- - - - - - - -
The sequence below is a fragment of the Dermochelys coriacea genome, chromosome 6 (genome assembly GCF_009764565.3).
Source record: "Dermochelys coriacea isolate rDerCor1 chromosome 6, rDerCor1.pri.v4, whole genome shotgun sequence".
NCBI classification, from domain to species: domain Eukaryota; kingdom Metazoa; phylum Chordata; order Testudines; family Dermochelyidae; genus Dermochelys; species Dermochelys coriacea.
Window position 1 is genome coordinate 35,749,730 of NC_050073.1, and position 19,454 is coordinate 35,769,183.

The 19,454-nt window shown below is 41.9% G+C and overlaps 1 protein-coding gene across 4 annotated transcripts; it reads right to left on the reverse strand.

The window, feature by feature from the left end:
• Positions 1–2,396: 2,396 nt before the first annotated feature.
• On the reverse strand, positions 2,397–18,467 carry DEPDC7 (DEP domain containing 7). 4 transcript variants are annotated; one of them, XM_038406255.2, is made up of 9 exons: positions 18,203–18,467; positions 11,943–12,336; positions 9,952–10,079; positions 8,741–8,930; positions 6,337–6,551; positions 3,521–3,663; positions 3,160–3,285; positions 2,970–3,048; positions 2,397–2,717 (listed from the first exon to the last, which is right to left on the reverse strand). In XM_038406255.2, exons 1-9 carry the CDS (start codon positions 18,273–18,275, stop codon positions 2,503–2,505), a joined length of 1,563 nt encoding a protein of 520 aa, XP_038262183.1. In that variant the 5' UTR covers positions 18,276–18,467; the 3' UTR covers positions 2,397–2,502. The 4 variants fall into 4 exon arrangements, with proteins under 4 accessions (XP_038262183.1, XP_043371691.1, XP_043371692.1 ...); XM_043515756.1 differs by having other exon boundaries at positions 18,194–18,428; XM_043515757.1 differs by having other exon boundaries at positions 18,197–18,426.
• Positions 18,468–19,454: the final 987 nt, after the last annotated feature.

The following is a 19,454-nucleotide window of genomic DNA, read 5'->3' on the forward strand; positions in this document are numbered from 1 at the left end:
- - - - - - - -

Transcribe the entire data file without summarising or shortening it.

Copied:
The sequence below is a fragment of the Dermochelys coriacea genome, chromosome 6 (genome assembly GCF_009764565.3).
Source record: "Dermochelys coriacea isolate rDerCor1 chromosome 6, rDerCor1.pri.v4, whole genome shotgun sequence".
NCBI classification, from domain to species: domain Eukaryota; kingdom Metazoa; phylum Chordata; order Testudines; family Dermochelyidae; genus Dermochelys; species Dermochelys coriacea.
Window position 1 is genome coordinate 35,749,730 of NC_050073.1, and position 19,454 is coordinate 35,769,183.

The 19,454-nt window shown below is 41.9% G+C and overlaps 1 protein-coding gene across 4 annotated transcripts; it reads right to left on the reverse strand.

The window, feature by feature from the left end:
• Positions 1–2,396: 2,396 nt before the first annotated feature.
• On the reverse strand, positions 2,397–18,467 carry DEPDC7 (DEP domain containing 7). 4 transcript variants are annotated; one of them, XM_038406255.2, is made up of 9 exons: positions 18,203–18,467; positions 11,943–12,336; positions 9,952–10,079; positions 8,741–8,930; positions 6,337–6,551; positions 3,521–3,663; positions 3,160–3,285; positions 2,970–3,048; positions 2,397–2,717 (listed from the first exon to the last, which is right to left on the reverse strand). In XM_038406255.2, exons 1-9 carry the CDS (start codon positions 18,273–18,275, stop codon positions 2,503–2,505), a joined length of 1,563 nt encoding a protein of 520 aa, XP_038262183.1. In that variant the 5' UTR covers positions 18,276–18,467; the 3' UTR covers positions 2,397–2,502. The 4 variants fall into 4 exon arrangements, with proteins under 4 accessions (XP_038262183.1, XP_043371691.1, XP_043371692.1 ...); XM_043515756.1 differs by having other exon boundaries at positions 18,194–18,428; XM_043515757.1 differs by having other exon boundaries at positions 18,197–18,426.
• Positions 18,468–19,454: the final 987 nt, after the last annotated feature.

The following is a 19,454-nucleotide window of genomic DNA, read 5'->3' on the forward strand; positions in this document are numbered from 1 at the left end: